The ‹u› in Group

Sometimes you have to bend the standards


Not a day goes by without learning something new. I have only found out recently that one lesser used single-letter HTML element is still alive and well. I am talking about an inline element that has been with us for a long time, initially to underline text: <u>.

Given that CSS took over a long time ago and purely presentational elements were doomed made no longer sense, I got curious why this one made the cut. Comparable single-letter elements like <b> and <i> did so because a new purpose has been assigned to them. I assumed this had to be true for <u> too, simply because we can still find our underlining friend in the HTML 5.1 working draft.

Indeed it got repurposed, and in quite a specific way. According to WHATWG,

[the] u element represents a span of text with an unarticulated, though explicitly rendered, non-textual annotation, such as labeling the text as being a proper name in Chinese text (a Chinese proper name mark), or labeling the text as being misspelt.

In case you think the quote above might as well be written in Chinese, because you did not get it, do not fret. It took me some time and this article on HTML5 doctor to understand what was going on. So head over there and read for yourself, I am going to wait for you to get back.

Cool, right? The thing is, I blog about Web Design in English, so I don’t need this, do I?

Degrouping a span of text

The proper markup for a date would be the <time> element. Also for time, but never mind. It should contain human readable text representing a date. Quite often that date is not just a month or year, but a combination of these things. In other words, the <time> element forms a group, and the members of that group are individual parts of a date.

Now let me suggest the following: On top of the stuff mentioned in the specification, let us use <u> for degrouping text. Degrouping, is that even a thing?

Consider the following example, something I use in a similar fashion on my own site.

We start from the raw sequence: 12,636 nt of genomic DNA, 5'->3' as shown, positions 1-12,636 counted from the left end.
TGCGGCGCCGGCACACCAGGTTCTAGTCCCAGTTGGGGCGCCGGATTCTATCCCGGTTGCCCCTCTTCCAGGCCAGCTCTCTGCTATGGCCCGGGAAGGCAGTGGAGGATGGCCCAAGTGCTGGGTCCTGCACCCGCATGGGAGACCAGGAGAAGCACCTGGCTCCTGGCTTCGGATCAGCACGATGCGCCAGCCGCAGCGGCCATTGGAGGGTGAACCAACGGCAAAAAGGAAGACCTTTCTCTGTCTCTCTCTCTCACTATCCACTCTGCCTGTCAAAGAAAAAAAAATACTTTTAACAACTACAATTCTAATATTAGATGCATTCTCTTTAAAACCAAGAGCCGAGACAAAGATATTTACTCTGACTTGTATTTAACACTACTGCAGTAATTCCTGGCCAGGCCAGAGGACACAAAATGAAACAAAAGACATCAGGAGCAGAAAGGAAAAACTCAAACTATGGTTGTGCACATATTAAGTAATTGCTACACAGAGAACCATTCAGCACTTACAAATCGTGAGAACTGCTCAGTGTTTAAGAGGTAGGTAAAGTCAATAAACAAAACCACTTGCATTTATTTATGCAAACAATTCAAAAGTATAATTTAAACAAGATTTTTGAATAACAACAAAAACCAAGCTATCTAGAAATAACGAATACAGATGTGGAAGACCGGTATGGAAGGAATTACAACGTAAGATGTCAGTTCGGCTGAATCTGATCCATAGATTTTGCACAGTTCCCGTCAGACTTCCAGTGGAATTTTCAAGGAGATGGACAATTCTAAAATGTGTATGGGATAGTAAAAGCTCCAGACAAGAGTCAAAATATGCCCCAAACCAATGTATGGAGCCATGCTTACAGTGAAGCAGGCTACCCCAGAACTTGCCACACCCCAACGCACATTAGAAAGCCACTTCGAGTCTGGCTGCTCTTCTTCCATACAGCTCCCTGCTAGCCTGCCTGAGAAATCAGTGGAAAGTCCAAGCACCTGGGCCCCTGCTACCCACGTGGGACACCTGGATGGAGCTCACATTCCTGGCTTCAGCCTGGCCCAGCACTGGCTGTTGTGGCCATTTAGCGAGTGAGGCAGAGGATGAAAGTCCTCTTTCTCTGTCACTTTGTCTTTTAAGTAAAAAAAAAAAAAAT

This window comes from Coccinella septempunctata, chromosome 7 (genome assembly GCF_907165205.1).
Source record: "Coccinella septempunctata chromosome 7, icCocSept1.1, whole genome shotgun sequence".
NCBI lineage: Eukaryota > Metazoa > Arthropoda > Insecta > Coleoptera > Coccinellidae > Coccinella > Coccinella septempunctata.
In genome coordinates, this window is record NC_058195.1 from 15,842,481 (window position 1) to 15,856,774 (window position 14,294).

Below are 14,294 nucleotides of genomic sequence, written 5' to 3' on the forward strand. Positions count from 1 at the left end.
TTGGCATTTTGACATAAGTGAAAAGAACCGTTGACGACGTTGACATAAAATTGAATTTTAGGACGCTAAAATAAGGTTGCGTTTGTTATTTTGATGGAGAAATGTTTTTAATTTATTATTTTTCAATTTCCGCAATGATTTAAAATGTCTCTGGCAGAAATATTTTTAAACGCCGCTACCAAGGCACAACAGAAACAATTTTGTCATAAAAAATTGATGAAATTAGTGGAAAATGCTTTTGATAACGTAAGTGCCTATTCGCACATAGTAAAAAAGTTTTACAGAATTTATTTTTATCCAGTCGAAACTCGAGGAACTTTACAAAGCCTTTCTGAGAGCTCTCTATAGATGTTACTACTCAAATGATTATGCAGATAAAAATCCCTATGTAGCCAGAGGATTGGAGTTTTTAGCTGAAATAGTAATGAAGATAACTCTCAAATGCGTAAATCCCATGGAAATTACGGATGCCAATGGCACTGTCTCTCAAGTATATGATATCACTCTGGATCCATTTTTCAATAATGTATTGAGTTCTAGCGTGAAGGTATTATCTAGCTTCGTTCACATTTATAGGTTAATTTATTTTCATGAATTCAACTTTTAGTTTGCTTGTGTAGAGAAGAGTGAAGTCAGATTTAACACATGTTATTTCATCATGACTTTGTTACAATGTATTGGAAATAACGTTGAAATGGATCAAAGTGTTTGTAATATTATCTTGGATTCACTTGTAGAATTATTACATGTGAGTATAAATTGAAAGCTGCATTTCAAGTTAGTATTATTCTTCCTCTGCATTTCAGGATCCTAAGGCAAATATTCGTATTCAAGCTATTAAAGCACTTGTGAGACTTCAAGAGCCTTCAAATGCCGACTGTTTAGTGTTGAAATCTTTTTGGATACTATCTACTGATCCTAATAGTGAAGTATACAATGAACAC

<time datetime="2015-11-22T08:07:00Z">
	<u class="month">November</u>
	<u class="day">21</u>,
	<u class="year">2015</u>

This is neither Chinese nor misspelt. I need this markup because I am using those elements as hooks, so I can do some nifty styling for the different parts of the date. To be honest, at the time of writing my code is even more complex and I am using <i> instead of <u>. But I am going to change that, as I would like to argue that the code above makes more sense.


Why go with <u>? Let us look at the alternatives first.

  • Sure, I could simply continue to use <i>, but starting with HTML 5 its purpose is to label a span of text in an alternate voice or mood. No, that’s not what we have here.
  • Then we have <b>, but semantically speaking this would mean we want to draw attention to that specific text. Again, no.
  • Without emphasis on importance, we can also rule out <em>
  • … and <strong>.
  • We can always resort to <span>. That would even be recommended if style hooks were the sole purpose for this HTML bloat.

My case in point, style hooks are not the sole purpose. Splitting a date into its parts conveys semantic meaning, not unlike an unarticulated, though explicitly rendered, non-textual annotation, which is why I have brought <u> to the table.

A reminder to be careful.
The author is torn when it comes to whether the sample code used in this article is conform with the specs or not. If you consider reuse, do so at your own risk, as some standardistas might haunt you afterwards.


All semantics aside, in many cases adding that kind of markup won’t be necessary as soon as it can be handled simply by using just CSS. Which is why I support the call for :nth-everything.

Then again, selectors like :nth-letter and :nth-word, once implemented, might only work for simpler stuff, the moment you are dealing with variable length and the likes, it can still be useful to (de)group directly in HTML. So why not let <u> do it.